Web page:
BabelNet 3.7 / August 2016
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BabelNet is a multilingual lexicalized semantic network and ontology developed at the Sapienza University of Rome the Department of Computer Science Linguistic Computing Laboratory. BabelNet was automatically created by linking Wikipedia to the most popular computational lexicon of the English language, WordNet. The integration is done using an automatic mapping and by filling in lexical gaps in resource-poor languages by using statistical machine translation. The result is an "encyclopedic dictionary" that provides concepts and named entities lexicalized in many languages and connected with large amounts of semantic relations. Additional lexicalizations and definitions are added by linking to free-license wordnets, OmegaWiki, the English Wiktionary, Wikidata, FrameNet, VerbNet and others. Similarly to WordNet, BabelNet groups words in different languages into sets of synonyms, called Babel synsets. For each Babel synset, BabelNet provides short definitions (called glosses) in many languages harvested from both WordNet and Wikipedia.
Statistics of BabelNet
As of August 2016[update], BabelNet (version 3.7) covers 271 languages, including all European languages, most Asian languages, and Latin. BabelNet 3.7 contains almost 14 million synsets and about 746 million word senses (regardless of their language). Each Babel synset contains 2 synonyms per language, i.e., word senses, on average. The semantic network includes all the lexico-semantic relations from WordNet (hypernymy and hyponymy, meronymy and holonymy, antonymy and synonymy, etc., totaling around 364,000 relation edges) as well as an underspecified relatedness relation from Wikipedia (totaling around 380 million edges). Version 3.7 also associates about 11 million images with Babel synsets and provides a Lemon RDF encoding of the resource, available via a SPARQL endpoint. 2.67 million synsets are assigned domain labels.
- semantic relatedness
- multilingual Word Sense Disambiguation
- multilingual Word Sense Disambiguation and Entity Linking with the Babelfy system
- video games with a purpose
Prizes and acknowledgments
BabelNet received the META prize 2015 for "groundbreaking work in overcoming language barriers through a multilingual lexicalised semantic network and ontology making use of heterogeneous data sources".
BabelNet featured prominently in a TIME magazine's article about the new age of innovative and up-to-date lexical knowledge resources available on the Web. The article describes in some detail how BabelNet is playing a leading role in the 21st century scenario.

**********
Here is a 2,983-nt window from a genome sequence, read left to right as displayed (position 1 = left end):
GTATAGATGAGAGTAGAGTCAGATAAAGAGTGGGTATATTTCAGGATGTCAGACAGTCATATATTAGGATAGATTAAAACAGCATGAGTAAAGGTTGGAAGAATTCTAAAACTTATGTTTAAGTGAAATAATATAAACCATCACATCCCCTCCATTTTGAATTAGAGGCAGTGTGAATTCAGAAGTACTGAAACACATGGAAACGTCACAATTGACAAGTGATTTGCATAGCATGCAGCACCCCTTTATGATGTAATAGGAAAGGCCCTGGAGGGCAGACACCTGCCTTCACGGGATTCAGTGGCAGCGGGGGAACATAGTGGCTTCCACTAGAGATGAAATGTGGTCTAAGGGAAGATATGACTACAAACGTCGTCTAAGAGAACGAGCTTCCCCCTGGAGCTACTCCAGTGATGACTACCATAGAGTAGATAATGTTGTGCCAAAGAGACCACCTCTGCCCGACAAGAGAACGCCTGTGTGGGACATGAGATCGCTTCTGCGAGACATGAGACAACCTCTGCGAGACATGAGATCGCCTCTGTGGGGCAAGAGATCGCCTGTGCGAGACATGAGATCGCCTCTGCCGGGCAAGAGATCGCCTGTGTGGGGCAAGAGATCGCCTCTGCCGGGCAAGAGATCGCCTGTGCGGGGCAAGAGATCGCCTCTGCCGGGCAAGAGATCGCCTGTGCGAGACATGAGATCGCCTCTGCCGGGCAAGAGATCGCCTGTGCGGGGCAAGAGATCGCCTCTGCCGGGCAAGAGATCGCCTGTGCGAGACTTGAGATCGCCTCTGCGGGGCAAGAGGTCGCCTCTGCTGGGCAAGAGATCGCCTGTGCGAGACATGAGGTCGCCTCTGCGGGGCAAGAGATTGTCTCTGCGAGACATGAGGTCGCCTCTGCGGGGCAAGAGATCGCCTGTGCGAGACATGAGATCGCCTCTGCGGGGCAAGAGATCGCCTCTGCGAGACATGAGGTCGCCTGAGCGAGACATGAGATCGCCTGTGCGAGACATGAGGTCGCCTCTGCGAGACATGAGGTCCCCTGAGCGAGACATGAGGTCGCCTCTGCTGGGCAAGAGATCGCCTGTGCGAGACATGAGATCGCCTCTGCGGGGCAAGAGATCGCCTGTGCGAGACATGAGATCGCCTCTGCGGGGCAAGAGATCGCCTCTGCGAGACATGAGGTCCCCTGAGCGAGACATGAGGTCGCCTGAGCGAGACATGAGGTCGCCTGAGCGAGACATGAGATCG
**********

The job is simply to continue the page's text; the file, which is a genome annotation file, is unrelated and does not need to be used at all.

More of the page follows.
- R. Navigli, S. P. Ponzetto. BabelNet: Building a Very Large Multilingual Semantic Network. Proc. of the 48th Annual Meeting of the Association for Computational Linguistics (ACL 2010), Uppsala, Sweden, July 11–16, 2010, pp. 216–225.
- M. Ehrmann, F. Cecconi, D. Vannella, J. McCrae, P. Cimiano, R. Navigli. Representing Multilingual Data as Linked Data: the Case of BabelNet 2.0. Proc. of the 9th Language Resources and Evaluation Conference (LREC 2014), Reykjavik, Iceland, 26–31 May 2014.
- R. Navigli and S. Ponzetto. 2012. BabelRelate! A Joint Multilingual Approach to Computing Semantic Relatedness. Proc. of the 26th AAAI Conference on Artificial Intelligence (AAAI 2012), Toronto, Canada, pp. 108-114.
- J. Camacho-Collados, M. T. Pilehvar and R. Navigli. NASARI: a Novel Approach to a Semantically-Aware Representation of Items. Proc. of the 2015 Conference of the North American Chapter of the Association for Computational Linguistics (NAACL 2015), Denver, Colorado (US), 31 May-5 June 2015, pp. 567-577.
- R. Navigli and S. Ponzetto. Joining Forces Pays Off: Multilingual Joint Word Sense Disambiguation. Proc. of the 2012 Conference on Empirical Methods in Natural Language Processing (EMNLP 2012), Jeju, Korea, July 12–14, 2012, pp. 1399-1410.
- A. Moro, A. Raganato, R. Navigli. Entity Linking meets Word Sense Disambiguation: a Unified Approach Archived 2014-08-08 at the Wayback Machine. Transactions of the Association for Computational Linguistics (TACL), 2, pp. 231-244, 2014.
- D. Jurgens, R. Navigli. "It's All Fun and Games until Someone Annotates: Video Games with a Purpose for Linguistic Annotation" (PDF). Archived from the original on January 3, 2015. Retrieved 2015-01-03. Transactions of the Association for Computational Linguistics (TACL), 2, pp. 449-464, 2014.
- Katy Steinmetz. Redefining the modern dictionary, TIME magazine, vol. 187, 23 May 2016, pp. 20-21.